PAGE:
David Harvey’s definition of modernism, in his book The Condition of Postmodernity, is grounded in and evolves from Baudelaire’s essay, The Painter of Modern Life, as “the transient, the fleeting, the contingent; it is the one-half of art, the other being the eternal and the immutable,”. He draws attention to the “paradoxical unity” in this definition; the American modernist movement expressed the short-lived and the unchanging aspects of a cultural and political upheaval from the late 19th to the better part of the 20th century. Most modernist works were publicized before 1914, which made it a pre-war movement; however, America along with the countries involved in world wars, modernism "needed the desperate convulsions of the great struggle, the crashing of regimes it precipitated, to give [it] the radical political dimension it had hitherto lacked." Within the context of America's involvement in two world wars, its economic depression, the rise of socialism and the threat of democratic capitalism, “intellectual and aesthetic” modernism presented a philosophy to break free from. In the 1960s, people grew “antagonistic to the oppressive qualities of scientifically grounded technical-bureaucratic rationality....”.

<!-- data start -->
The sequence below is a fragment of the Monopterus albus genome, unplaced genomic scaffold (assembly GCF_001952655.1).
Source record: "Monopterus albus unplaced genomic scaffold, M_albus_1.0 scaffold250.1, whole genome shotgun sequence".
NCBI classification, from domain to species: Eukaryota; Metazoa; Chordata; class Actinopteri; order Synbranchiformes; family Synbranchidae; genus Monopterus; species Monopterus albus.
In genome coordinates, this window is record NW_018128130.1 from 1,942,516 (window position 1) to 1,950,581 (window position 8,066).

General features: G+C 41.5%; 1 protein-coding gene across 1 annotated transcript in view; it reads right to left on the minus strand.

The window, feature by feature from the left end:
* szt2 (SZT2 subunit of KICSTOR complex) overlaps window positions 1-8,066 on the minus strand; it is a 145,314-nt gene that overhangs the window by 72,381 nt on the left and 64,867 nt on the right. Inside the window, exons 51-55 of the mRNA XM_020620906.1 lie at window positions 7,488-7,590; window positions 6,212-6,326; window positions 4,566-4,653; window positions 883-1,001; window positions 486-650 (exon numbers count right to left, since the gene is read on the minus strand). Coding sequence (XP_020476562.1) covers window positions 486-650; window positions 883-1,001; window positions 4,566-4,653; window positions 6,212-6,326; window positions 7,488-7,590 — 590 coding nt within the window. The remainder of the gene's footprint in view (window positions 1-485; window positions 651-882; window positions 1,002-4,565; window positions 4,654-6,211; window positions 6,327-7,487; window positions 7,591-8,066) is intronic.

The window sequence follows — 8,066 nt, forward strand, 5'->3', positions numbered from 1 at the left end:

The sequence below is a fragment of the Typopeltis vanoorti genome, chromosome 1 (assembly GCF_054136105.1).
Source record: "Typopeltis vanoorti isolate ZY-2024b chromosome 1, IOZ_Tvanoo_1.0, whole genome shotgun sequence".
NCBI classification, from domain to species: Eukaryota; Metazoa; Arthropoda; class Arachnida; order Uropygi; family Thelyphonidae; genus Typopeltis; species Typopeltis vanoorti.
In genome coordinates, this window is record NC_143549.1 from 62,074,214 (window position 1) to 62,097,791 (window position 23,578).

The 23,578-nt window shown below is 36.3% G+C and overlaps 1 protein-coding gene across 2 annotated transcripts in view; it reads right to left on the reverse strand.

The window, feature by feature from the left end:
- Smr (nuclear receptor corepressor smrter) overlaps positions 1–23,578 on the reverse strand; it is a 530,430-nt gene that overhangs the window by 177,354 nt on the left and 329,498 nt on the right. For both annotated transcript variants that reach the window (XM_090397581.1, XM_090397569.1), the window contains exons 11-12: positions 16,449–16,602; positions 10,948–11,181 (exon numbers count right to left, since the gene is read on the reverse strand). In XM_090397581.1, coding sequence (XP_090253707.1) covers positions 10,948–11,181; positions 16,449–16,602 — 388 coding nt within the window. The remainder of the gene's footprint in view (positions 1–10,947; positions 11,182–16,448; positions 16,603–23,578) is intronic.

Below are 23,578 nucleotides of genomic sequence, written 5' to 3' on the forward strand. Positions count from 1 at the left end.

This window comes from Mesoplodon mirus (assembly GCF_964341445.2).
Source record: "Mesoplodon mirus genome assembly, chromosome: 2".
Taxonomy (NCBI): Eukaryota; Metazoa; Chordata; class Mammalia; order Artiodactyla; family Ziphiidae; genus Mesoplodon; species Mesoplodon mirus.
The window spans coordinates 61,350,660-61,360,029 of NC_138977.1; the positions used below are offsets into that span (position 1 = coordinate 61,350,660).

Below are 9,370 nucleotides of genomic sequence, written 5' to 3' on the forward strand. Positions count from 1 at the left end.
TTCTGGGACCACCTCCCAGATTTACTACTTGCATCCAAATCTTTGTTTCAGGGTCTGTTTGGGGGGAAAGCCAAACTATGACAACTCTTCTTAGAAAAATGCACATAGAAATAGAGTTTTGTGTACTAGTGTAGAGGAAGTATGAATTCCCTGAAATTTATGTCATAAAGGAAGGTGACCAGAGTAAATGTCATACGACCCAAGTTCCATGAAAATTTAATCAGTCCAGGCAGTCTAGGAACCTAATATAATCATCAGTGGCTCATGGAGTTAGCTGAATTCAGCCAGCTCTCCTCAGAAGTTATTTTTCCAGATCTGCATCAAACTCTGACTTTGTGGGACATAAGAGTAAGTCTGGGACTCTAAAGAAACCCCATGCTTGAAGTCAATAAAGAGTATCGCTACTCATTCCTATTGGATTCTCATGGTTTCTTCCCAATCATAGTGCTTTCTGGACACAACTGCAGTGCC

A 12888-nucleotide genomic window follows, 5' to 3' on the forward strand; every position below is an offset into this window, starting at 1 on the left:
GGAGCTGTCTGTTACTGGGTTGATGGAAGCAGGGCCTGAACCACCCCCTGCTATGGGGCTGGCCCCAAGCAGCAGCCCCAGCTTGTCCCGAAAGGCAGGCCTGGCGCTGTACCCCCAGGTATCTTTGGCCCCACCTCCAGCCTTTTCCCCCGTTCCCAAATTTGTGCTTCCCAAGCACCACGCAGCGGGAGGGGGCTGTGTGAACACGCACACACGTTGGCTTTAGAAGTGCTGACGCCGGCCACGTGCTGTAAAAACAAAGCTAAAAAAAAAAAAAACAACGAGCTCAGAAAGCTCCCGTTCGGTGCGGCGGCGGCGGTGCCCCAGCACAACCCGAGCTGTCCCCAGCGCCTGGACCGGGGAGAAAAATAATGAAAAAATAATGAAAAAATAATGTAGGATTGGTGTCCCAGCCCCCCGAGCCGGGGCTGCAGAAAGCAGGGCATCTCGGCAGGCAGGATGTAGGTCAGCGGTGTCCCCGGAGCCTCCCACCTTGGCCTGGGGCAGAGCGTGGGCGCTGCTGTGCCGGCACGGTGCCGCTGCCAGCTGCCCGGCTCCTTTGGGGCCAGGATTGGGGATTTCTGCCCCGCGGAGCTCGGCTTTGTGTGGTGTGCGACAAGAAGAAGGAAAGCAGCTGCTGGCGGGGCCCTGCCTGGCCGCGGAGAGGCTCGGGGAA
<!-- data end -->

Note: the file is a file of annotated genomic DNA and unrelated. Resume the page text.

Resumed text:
Modernism—in general—evolved from Enlightenment philosophies, yet rejected all historical reference. “Modernity”, writes Harvey, “can have no respect even for its own past...”, it must embrace a meaning collected and defined “within the maelstrom of change”. Enlightenment thinkers collectively gathered the individual efforts working “freely and creatively for the pursuit of human emancipation and the enrichment of daily life”. Early modernists married to the Enlightenment ideal—the progressiveness, the break with history, the embrace of the “transitory”, the “fleeting”, and the “maelstrom of change”—yet, with the lacuna of war, these optimistic views were abandoned.